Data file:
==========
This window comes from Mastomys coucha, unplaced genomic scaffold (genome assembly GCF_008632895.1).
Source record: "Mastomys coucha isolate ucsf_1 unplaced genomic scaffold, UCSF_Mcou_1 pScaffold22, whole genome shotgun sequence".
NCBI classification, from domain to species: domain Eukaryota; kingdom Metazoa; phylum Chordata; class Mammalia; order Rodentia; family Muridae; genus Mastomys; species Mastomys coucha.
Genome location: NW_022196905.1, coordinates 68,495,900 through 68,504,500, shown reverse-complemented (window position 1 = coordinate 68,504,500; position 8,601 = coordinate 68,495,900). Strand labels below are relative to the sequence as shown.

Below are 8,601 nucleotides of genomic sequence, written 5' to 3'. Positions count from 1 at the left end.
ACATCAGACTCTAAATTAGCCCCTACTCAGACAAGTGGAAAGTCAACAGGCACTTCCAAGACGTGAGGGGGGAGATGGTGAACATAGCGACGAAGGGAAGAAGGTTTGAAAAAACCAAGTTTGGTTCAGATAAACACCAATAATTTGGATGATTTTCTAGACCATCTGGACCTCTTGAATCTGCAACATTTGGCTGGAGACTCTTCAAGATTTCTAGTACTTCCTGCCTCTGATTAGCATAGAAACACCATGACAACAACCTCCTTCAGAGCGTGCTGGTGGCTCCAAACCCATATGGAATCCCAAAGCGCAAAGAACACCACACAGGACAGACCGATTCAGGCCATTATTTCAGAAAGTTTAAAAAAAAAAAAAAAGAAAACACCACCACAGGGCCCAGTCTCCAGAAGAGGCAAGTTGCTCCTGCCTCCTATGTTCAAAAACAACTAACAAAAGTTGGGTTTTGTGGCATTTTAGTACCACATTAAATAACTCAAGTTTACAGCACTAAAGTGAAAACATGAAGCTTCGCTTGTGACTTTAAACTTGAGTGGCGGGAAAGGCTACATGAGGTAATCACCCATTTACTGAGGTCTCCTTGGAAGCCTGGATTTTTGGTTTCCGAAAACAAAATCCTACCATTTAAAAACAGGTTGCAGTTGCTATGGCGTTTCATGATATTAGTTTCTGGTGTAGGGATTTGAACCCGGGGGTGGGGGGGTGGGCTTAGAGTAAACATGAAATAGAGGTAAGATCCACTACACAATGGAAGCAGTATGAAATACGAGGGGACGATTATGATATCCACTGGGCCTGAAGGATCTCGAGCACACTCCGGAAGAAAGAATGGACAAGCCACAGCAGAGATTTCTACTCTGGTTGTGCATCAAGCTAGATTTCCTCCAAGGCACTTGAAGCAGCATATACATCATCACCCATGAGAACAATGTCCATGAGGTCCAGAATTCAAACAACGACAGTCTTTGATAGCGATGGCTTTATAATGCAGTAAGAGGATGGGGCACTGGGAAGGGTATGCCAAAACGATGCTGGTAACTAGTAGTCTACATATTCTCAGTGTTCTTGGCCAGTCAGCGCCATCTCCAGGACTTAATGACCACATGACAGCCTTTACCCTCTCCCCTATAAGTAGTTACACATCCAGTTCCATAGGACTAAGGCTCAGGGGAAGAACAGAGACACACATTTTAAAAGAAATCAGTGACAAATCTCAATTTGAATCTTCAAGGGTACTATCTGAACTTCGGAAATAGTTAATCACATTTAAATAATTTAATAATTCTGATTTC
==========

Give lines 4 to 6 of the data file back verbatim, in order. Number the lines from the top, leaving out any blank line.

Genome location: NW_022196905.1, coordinates 68,495,900 through 68,504,500, shown reverse-complemented (window position 1 = coordinate 68,504,500; position 8,601 = coordinate 68,495,900). Strand labels below are relative to the sequence as shown.

Below are 8,601 nucleotides of genomic sequence, written 5' to 3'. Positions count from 1 at the left end.
ACATCAGACTCTAAATTAGCCCCTACTCAGACAAGTGGAAAGTCAACAGGCACTTCCAAGACGTGAGGGGGGAGATGGTGAACATAGCGACGAAGGGAAGAAGGTTTGAAAAAACCAAGTTTGGTTCAGATAAACACCAATAATTTGGATGATTTTCTAGACCATCTGGACCTCTTGAATCTGCAACATTTGGCTGGAGACTCTTCAAGATTTCTAGTACTTCCTGCCTCTGATTAGCATAGAAACACCATGACAACAACCTCCTTCAGAGCGTGCTGGTGGCTCCAAACCCATATGGAATCCCAAAGCGCAAAGAACACCACACAGGACAGACCGATTCAGGCCATTATTTCAGAAAGTTTAAAAAAAAAAAAAAAGAAAACACCACCACAGGGCCCAGTCTCCAGAAGAGGCAAGTTGCTCCTGCCTCCTATGTTCAAAAACAACTAACAAAAGTTGGGTTTTGTGGCATTTTAGTACCACATTAAATAACTCAAGTTTACAGCACTAAAGTGAAAACATGAAGCTTCGCTTGTGACTTTAAACTTGAGTGGCGGGAAAGGCTACATGAGGTAATCACCCATTTACTGAGGTCTCCTTGGAAGCCTGGATTTTTGGTTTCCGAAAACAAAATCCTACCATTTAAAAACAGGTTGCAGTTGCTATGGCGTTTCATGATATTAGTTTCTGGTGTAGGGATTTGAACCCGGGGGTGGGGGGGTGGGCTTAGAGTAAACATGAAATAGAGGTAAGATCCACTACACAATGGAAGCAGTATGAAATACGAGGGGACGATTATGATATCCACTGGGCCTGAAGGATCTCGAGCACACTCCGGAAGAAAGAATGGACAAGCCACAGCAGAGATTTCTACTCTGGTTGTGCATCAAGCTAGATTTCCTCCAAGGCACTTGAAGCAGCATATACATCATCACCCATGAGAACAATGTCCATGAGGTCCAGAATTCAAACAACGACAGTCTTTGATAGCGATGGCTTTATAATGCAGTAAGAGGATGGGGCACTGGGAAGGGTATGCCAAAACGATGCTGGTAACTAGTAGTCTACATATTCTCAGTGTTCTTGGCCAGTCAGCGCCATCTCCAGGACTTAATGACCACATGACAGCCTTTACCCTCTCCCCTATAAGTAGTTACACATCCAGTTCCATAGGACTAAGGCTCAGGGGAAGAACAGAGACACACATTTTAAAAGAAATCAGTGACAAATCTCAATTTGAATCTTCAAGGGTACTATCTGAACTTCGGAAATAGTTAATCACATTTAAATAATTTAATAATTCTGATTTC